Win Now or Build for the Future: What the Carlos Quentin Trade Means


The Padres have been making national sports headlines all off-season.  Heath Bell left to sign with the Marlins, Mat Latos was traded to the Reds, and now San Diego picks up Carlos Quentin.  The moves have been a rare combination of building toward the future (grabbing draft picks and prospects) and trying to win immediately (getting a Major League-ready first baseman, getting a complimentary back-up catcher, and filling a huge void in the outfield).  The question is, can the Padres have both? Can they have their cake and eat it too?

Of course they can.  All the good teams do it, but they usually do it with a higher payroll than San Diego’s.  However, the moves made by Josh Byrnes have not been the shoot from the hip variety.  These moves have clearly been carefully calculated in an attempt to maintain a well-stocked farm system and to improve the Major League roster in 2012.  Let’s look at the Carlos Quentin trade, what it means, the realism of him being in San Diego more than one year, and how it shapes any additional off-season moves.

I’m not going to reiterate Quentin’s numbers for the umpteenth time, I’ll simply say, that when healthy, he’s an average outfielder and an above-average force at the dish.  Even with a drop-off in production, which is entirely possible in San Diego, Quentin should boost the anemic offense the 2011 Padres put on display.  The team was shut out seven times in April alone.  That can’t go on, and Quentin should help the offense quite a bit.

Carlos Quentin is not cheap.  He is projected to earn $7.5 million in 2012, and he will likely see another raise for 2013 if all goes well.  With that in mind, the Padres have one option if they wish to keep Quentin beyond 2012.  Sign him to a contract extension.  Quentin is done with arbitration years after 2012, and if the Padres allow him to test the free agent market, there’s little chance they will see him back in 2013.  If the team we’re to lock Quentin up to a new deal, it will likely take at least three years for at least $9 million per year.  He may even see upwards of $10-11 million a year.  Can the Padres afford that?  Maybe not.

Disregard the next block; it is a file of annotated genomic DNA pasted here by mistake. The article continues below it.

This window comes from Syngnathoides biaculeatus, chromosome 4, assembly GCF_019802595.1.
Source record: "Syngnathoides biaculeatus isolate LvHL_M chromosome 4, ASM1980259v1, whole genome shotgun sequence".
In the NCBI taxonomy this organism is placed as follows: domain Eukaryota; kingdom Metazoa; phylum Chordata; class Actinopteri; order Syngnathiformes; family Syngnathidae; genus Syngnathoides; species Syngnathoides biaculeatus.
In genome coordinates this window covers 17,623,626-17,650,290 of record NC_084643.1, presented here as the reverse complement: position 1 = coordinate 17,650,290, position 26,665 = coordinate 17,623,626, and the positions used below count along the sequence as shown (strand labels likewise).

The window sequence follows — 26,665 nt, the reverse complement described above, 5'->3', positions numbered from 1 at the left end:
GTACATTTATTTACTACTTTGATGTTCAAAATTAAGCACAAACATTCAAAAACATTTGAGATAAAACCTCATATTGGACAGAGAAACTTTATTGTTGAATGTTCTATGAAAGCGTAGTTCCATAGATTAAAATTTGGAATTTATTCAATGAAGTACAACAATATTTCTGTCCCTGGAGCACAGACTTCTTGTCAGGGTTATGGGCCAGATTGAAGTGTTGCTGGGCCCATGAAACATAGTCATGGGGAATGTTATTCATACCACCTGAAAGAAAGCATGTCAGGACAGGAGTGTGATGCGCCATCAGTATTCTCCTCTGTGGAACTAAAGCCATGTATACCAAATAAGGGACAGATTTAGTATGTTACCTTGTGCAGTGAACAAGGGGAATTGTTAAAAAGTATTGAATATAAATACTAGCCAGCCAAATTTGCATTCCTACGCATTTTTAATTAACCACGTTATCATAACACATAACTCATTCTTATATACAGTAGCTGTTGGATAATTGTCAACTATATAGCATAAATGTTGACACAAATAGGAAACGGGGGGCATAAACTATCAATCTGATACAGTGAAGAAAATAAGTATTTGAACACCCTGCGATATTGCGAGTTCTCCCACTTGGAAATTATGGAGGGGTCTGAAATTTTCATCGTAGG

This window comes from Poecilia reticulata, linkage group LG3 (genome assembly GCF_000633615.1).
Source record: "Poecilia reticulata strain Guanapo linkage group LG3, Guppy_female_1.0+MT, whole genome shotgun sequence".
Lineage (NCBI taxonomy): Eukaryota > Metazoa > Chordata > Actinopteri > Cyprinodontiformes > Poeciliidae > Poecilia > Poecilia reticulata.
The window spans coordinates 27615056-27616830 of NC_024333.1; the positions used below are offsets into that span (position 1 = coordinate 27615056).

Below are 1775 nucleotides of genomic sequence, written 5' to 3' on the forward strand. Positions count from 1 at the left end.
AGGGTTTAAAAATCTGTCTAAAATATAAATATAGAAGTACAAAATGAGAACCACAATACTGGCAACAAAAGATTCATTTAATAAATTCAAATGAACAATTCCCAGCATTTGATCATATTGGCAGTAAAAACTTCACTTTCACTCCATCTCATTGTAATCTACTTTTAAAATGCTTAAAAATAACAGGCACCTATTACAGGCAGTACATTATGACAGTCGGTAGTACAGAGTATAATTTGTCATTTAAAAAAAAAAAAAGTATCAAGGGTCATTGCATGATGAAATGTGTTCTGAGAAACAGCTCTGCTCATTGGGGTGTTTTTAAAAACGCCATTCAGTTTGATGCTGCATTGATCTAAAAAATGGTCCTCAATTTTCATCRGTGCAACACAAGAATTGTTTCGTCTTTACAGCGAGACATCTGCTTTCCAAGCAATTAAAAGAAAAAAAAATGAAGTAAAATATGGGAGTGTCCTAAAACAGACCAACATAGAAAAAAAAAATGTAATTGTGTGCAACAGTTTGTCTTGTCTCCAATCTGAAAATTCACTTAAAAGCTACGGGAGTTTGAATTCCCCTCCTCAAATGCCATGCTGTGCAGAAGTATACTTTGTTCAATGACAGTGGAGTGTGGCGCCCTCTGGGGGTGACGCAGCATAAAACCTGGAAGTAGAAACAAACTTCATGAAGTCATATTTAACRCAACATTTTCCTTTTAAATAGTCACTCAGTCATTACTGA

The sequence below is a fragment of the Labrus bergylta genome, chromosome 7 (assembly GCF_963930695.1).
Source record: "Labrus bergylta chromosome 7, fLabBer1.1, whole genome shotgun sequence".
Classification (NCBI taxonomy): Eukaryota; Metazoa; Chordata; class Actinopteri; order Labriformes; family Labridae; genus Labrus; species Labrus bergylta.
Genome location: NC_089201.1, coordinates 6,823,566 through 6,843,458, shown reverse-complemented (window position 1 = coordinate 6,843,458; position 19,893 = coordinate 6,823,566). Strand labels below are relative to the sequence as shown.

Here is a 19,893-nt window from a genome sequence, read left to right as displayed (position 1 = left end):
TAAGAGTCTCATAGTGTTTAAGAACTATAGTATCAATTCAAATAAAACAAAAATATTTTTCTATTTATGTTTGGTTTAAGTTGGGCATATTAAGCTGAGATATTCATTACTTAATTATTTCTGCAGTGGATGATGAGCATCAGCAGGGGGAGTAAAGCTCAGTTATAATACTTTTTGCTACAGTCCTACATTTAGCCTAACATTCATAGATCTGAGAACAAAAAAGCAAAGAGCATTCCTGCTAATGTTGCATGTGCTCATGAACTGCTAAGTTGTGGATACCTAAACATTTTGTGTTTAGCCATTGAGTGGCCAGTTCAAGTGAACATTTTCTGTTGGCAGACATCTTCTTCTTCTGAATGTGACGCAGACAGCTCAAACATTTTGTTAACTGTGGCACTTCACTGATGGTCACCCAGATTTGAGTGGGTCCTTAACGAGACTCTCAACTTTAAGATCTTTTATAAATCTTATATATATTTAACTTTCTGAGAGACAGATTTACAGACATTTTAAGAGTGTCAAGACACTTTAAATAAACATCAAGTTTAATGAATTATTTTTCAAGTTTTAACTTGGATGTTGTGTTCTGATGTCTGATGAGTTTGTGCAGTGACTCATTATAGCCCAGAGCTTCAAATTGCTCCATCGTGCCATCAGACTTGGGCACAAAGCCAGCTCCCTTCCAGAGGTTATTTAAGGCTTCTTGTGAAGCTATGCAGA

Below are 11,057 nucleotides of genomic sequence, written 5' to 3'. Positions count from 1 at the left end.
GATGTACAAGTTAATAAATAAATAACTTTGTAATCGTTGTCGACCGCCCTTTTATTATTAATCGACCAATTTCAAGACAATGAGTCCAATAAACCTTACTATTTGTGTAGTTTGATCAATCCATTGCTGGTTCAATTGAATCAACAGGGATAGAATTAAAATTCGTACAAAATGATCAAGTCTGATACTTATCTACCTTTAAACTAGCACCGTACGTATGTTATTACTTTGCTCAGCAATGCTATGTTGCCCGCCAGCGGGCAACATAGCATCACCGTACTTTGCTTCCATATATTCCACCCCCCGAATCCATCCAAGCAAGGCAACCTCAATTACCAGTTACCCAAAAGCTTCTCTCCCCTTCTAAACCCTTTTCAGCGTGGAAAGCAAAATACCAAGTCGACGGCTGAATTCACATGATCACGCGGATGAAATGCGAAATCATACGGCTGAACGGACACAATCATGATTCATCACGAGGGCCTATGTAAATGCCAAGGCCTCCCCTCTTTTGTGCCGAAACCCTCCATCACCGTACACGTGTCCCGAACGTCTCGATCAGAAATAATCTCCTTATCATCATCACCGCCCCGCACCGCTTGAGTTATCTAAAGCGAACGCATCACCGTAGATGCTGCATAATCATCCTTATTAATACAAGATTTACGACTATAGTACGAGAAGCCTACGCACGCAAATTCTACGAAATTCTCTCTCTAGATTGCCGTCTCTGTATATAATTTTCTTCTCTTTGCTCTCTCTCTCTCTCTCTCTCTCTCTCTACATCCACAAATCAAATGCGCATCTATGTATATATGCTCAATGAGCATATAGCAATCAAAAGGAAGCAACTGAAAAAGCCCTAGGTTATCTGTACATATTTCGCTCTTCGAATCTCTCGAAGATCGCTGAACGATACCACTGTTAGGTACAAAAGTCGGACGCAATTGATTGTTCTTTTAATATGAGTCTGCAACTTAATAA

If San Diego can’t afford or doesn’t want to work out an extension for Quentin, they can still benefit in multiple ways from his presence during the 2012 season.  As we mentioned, Quentin can provide a much needed offensive boost that may help the Padres compete next year and can bide time for the team to find a long-term solution for the outfield.  On the other hand, the Padres may be able to get some draft pick compensation for Quentin if he leaves for free agency after next year, or they can use him as trade bait around the July 31st trade deadline.  The Padres certainly have many ways to benefit from the addition of Carlos Quentin, but he also affects future moves.

With the 2012 outfield all but set, the club still has one glaring issue.  The middle infield.  With Quentin now a part of the team, Byrnes can turn his focus towards finding a solution for second base and shortstop.  Both Orlando Hudson and Jason Bartlett are under contract for next season and neither has garnered much attention from the rest of the league.  Yet if the Padres can package one of them up in a deal with Anthony Rizzo, they may be able to improve at least one half of the middle infield.  Teams are obviously very interested in Rizzo, and with the pile-up of players available to San Diego at first base, he could become the perfect trade chip to get the team very good second baseman or shortstop.

If the season were to start tomorrow, I’d say Josh Byrnes has made a splash in his first year as Padres GM.  But something tells me Byrnes is far from done.  I would expect more trades, possibly more free agent signings, and probably some contract extensions.  The Padres are looking to start the new year off right.